This is especially true with big data, where visualization may even be a necessary capability for driving insights. That’s why visually oriented tools are rising in prominence for many big data applications. Users get to understand, explore, share, and apply data efficiently and collaboratively—often without the need for analytics professionals. And that’s where the risk comes in. In their eagerness to dive into data, users may choose polished graphics over thorough data preparation and normalization and rigorous analysis—glossing over important insights and analysis opportunities and potentially producing erroneous results. [emphasis mine]

Keep reading the report from that section.  The irony burns.

What’s Going on with this Bar Chart?

I’d bet that the Analytics professionals at Deloitte know much better than this.  The webpage and report for Analytics trends is beautiful to look at.  I’m guessing that a graphics designer has taken these numbers and created a beautiful, yet meaningless graphic with numbers. And just as the report predicts, people who don’t understand how to best use visualizations can gloss over important insights and analysis opportunities and potentially produce erroneous results.  This report has some great points. And it’s pretty.  Very, very pretty.  But the distraction of bad visualizations makes difficult for me to actually see the points the authors are trying to make.

My guess is also that this data, as a set, had no business being put together in one chart.  I’m not sure, but they don’t seem to have the same measures or even be the same type of data.  So putting them in one chart won’t help.  This was a page in a report needing a graphic, so someone made one.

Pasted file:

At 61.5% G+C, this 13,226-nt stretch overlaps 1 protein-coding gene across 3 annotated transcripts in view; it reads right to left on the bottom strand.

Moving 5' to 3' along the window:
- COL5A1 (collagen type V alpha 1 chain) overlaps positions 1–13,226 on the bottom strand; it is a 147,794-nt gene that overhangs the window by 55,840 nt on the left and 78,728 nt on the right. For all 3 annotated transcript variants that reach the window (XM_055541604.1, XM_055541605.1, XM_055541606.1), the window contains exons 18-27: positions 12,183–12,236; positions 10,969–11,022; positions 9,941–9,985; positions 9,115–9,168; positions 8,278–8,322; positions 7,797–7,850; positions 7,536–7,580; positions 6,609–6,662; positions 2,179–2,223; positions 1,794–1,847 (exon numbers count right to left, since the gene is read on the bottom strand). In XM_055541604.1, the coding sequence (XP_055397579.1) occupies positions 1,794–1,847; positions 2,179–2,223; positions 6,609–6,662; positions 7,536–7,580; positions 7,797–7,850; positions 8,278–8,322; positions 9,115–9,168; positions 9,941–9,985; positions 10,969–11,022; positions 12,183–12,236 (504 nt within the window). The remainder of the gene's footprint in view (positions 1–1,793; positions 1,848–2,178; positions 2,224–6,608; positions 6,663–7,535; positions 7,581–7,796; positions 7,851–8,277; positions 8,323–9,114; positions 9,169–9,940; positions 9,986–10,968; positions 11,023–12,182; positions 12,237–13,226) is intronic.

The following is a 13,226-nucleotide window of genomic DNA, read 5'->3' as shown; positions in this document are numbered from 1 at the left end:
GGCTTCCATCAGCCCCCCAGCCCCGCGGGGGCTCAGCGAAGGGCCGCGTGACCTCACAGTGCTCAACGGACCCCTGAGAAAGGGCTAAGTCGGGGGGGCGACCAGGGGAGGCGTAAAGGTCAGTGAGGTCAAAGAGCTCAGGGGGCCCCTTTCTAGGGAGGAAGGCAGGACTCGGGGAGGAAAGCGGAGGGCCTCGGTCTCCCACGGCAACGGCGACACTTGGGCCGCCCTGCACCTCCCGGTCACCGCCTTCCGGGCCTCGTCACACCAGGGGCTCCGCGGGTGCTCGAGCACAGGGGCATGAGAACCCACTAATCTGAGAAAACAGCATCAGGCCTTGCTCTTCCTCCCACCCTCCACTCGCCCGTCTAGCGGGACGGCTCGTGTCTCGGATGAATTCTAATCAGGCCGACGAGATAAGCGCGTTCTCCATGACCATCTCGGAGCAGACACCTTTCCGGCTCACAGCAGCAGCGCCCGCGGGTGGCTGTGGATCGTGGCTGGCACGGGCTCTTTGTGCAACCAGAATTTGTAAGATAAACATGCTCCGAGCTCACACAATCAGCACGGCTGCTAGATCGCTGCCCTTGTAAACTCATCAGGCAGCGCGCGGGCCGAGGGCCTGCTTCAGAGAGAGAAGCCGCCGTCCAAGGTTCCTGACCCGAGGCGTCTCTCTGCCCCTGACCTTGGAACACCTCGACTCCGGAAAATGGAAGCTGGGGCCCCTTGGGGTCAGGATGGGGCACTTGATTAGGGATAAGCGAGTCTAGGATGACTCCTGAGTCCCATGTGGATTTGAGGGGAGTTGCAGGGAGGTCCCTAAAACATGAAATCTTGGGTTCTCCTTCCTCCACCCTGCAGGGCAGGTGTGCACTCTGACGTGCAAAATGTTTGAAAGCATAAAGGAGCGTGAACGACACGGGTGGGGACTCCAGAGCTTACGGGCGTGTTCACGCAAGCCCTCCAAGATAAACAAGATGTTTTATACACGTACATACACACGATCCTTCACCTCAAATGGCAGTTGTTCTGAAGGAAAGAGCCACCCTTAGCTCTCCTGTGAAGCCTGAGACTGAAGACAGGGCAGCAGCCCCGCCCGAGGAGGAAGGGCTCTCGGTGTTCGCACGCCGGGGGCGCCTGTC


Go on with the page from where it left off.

Jamie Calder ( @jamiecalder) helped me “see” the story this chart is trying to tell: think of it as a math equation.  That might get you there.  But it’s still not an appropriate use of a bar chart.  And Josh Fennessy ( @joshuafennessy)  has pointed out that this isn’t supposed to be a bar chart at all. It’s supposed to be a waterfall chart.  But it’s dressed up as a bar chart, so I’m going to still leave as a contender for Worst Bar Chart of 2014.  Let’s just call it a self-nominated chart.  Martin Ribunal has found what is most likely the original chart from which this chart was most likely copied inspired by and has listed that in comments below.

What Have We Learned About Data Visualizations?

  1. The best data analysis can be invalidated with bad data visualizations.
  2. If you develop content, insist that you say in the final published work.  I know this is difficult in large corporate entities, but it’s important to ensuring that your goals are met.
  3. The more accessible we make self-serve BI and data visualization tools available, the more responsibility we have to educate, train, and mentor those using these tools.
  4. Show your visualizations to other people.  Ask them what they see. Ask them if they are confused, what conclusions they might have and what questions they still have.
  5. Choose the right chart type to fit your data.  Then use that chart correctly.
  6. If you needs a graphic image, don’t mimic a recognized chart type. 
  7. If you add a chart to a document, you should actual reference it in the text in the way that helps the reader understand it.
  8. If your chart has numbers, you have to say what those are number of, including some sort of unit of measure.  And your graphics should correctly portray their relative size.
  9. If a chart leaves viewers saying “I’m not sure” more than once, it’s not working.